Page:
Language and cultural attribution

As long as the script remains undeciphered (with only about 15-20 signs having clear parallels in cognate scripts), it can only be speculated whether the language was the same as Minoan or Eteocypriot, and whether these two were identical. However, Silvia Ferrara and A. Bernard Knapp noted that the name "Cypro-Minoan" (based on the origin of the script) is rather deceptive, as the archaeological context of Cyprus was largely different from that of Minoan Crete, even in spite of visible traces of trade with Crete in the archaeological context, as well as common presence of Cypriot and Cretan writing in Ugarit. There were no visible traces of Minoan invasion, colonization or even significant cultural influence in Bronze Age Cyprus; at that time the island was part of the Near East cultural circle[6] rather than Aegean.

Based on the above mentioned classification of the script into several varieties, Emilia Masson hypothetized that they may (not necessarily) represent different languages that chronologically supplanted each other. Silvia Ferrara, while disproving Masson's hypothesis about these varieties as chronological stages, also indicated that the statistics of use of signs for all the varieties, as well as several noticeable combinations of signs, were the same for all the varieties, which may point on the same language rather than different ones.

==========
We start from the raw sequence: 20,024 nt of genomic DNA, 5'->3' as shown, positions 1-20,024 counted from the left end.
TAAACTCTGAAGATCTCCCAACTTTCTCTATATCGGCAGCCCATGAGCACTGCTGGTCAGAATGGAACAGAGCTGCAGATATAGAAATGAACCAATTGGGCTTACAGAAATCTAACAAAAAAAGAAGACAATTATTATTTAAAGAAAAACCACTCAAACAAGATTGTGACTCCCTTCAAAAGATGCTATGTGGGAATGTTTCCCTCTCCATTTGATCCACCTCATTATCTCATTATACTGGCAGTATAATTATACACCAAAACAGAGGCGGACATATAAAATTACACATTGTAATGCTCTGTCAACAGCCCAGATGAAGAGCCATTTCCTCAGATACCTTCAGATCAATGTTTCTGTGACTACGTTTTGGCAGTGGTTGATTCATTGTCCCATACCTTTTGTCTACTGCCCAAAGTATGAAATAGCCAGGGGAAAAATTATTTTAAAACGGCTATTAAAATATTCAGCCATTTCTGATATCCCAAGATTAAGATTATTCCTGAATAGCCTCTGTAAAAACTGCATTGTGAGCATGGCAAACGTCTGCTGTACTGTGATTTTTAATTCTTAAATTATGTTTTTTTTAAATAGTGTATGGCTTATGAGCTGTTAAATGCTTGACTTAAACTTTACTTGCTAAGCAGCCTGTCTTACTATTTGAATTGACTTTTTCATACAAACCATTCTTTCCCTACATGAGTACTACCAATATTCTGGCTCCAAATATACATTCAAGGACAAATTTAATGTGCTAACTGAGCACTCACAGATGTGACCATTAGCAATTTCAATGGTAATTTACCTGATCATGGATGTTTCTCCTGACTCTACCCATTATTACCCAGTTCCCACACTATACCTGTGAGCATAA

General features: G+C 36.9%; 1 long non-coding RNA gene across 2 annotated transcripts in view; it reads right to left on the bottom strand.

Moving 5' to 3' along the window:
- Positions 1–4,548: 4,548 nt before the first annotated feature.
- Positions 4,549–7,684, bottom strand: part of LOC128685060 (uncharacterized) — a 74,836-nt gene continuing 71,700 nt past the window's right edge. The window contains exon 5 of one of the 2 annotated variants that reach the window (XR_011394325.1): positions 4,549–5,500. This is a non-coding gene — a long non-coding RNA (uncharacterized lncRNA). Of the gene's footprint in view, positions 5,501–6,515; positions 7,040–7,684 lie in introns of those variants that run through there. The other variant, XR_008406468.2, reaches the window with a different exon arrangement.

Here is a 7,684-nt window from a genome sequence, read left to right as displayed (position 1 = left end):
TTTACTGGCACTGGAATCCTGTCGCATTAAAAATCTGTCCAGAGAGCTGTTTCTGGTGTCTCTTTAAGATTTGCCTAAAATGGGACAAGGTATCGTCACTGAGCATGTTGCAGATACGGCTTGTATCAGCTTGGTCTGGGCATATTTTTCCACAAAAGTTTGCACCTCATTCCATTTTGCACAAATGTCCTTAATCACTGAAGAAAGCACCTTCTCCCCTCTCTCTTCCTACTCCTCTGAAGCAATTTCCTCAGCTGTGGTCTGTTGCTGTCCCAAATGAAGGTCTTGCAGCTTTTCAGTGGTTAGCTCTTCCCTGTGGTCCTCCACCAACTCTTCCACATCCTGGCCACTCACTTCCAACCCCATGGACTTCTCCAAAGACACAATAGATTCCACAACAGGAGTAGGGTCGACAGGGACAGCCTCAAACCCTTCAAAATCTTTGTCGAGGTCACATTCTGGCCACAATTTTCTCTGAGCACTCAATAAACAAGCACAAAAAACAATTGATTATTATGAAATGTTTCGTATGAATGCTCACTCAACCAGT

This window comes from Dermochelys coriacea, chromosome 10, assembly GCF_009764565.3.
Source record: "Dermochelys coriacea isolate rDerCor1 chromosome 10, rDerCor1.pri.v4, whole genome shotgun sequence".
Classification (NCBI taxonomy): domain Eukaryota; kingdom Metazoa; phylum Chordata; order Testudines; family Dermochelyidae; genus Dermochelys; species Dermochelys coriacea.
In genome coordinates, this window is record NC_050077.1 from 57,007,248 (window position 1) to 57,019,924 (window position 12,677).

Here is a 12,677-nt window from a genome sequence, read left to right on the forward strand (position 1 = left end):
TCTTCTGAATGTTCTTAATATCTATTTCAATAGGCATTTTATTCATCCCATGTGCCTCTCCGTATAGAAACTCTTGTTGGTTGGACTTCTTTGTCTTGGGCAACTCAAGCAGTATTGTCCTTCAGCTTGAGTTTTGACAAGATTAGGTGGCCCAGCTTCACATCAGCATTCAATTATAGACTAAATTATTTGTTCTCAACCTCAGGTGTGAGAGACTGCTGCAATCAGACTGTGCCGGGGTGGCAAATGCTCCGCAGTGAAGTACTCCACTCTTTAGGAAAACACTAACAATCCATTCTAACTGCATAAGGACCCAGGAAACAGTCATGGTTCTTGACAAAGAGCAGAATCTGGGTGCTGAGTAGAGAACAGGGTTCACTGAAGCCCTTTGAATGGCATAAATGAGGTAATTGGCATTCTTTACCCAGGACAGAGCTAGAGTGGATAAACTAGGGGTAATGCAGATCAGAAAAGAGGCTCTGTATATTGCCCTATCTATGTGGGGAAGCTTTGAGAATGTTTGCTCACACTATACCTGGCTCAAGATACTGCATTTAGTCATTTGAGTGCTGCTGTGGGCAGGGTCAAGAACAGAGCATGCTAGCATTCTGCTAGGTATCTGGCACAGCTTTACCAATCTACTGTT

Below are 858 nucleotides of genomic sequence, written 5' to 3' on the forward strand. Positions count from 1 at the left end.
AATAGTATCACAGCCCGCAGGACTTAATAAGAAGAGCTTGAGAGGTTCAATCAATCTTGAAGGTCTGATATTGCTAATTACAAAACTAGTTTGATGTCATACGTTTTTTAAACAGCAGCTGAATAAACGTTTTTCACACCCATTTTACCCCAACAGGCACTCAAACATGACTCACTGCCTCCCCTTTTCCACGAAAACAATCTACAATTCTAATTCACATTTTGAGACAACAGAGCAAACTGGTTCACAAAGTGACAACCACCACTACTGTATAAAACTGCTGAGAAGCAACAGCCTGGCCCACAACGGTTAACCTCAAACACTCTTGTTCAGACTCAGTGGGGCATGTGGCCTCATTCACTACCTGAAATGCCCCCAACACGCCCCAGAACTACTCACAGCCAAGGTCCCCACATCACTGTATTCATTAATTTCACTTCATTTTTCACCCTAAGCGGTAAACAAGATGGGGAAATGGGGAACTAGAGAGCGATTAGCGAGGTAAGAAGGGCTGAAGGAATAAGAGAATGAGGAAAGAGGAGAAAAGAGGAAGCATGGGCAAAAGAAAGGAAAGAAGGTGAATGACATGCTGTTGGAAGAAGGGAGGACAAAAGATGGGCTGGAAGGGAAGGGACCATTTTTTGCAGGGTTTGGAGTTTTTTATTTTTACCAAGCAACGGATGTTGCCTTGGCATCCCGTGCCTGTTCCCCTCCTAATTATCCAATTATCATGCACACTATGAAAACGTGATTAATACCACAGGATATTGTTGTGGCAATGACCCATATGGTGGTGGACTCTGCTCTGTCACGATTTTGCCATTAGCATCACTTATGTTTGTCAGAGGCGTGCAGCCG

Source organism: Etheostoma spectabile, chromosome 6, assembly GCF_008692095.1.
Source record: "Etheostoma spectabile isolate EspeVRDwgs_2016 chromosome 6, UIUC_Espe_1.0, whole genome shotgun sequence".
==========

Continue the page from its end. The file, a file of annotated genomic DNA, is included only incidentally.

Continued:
Artifacts

The earliest known CM inscription found in Europe was a clay tablet discovered in 1955 at the ancient site of Enkomi, near the east coast of Cyprus. It was dated to ca. 1500 BC, and bore three lines of writing.[7] Other fragments of clay tablets have been found at Enkomi and Ugarit.

Clay balls

Dozens of small clay balls, each bearing 3–5 signs in CM1, have been uncovered at Enkomi and Kition.

Cypro-Minoan clay ball in the Louvre.

Clay cylinders

Clay cylinder seals have been uncovered at Enkomi and Kalavassos-Ayios Dimitrios, some of which bear lengthy texts (more than 100 characters). It is likely that the balls and cylinder seals are related to the keeping of economic records on Minoan Cyprus, considering the large number of cross-references between the texts.[8]

Decipherment

The extant corpus of Cypro-Minoan is not large enough to allow for the isolated use of a cryptographic solution to decipherment. Currently, the total number of signs on formal Cypro-Minoan inscriptions (approx. 2,500) compares unfavorably with the number known from the undeciphered Linear A documents (over 7,000) and the number available in Linear B when it was deciphered (approx. 30,000). Furthermore, different languages may have been represented by the same Cypro-Minoan subsystem, and without the discovery of bilingual texts or many more texts in each subsystem, decipherment is extremely unlikely.[9] According to Thomas G. Palaima, "all past and current schemes of decipherment of Cypro-Minoan are improbable".[3] This is also the view of Silvia Ferrara (2012) in her detailed analysis of the subject.

Nevertheless, the attempt of Werner Nahm (Studien zur kypro-minoischen Schrift, Kadmos 20 (1981) 52–63) looks promising: it can be seen that the Bronze Age characters of this script became the syllabograms of the Cyprian syllabary of the Iron Age (sometimes called Linear C, mainly used for writing Greek); it is also clear that Cretan Linear A characters were adopted and adapted for this new Cyprus script; most of the Linear A sound-values are known from the equivalent syllabograms in the Linear B inventory; by judicious matching of the signs and the known values a table can be drawn up which allows the Cyprus texts to be transcribed, as has been done with Linear A documents, even though in both cases the meaning of the transcribed texts may be obscure.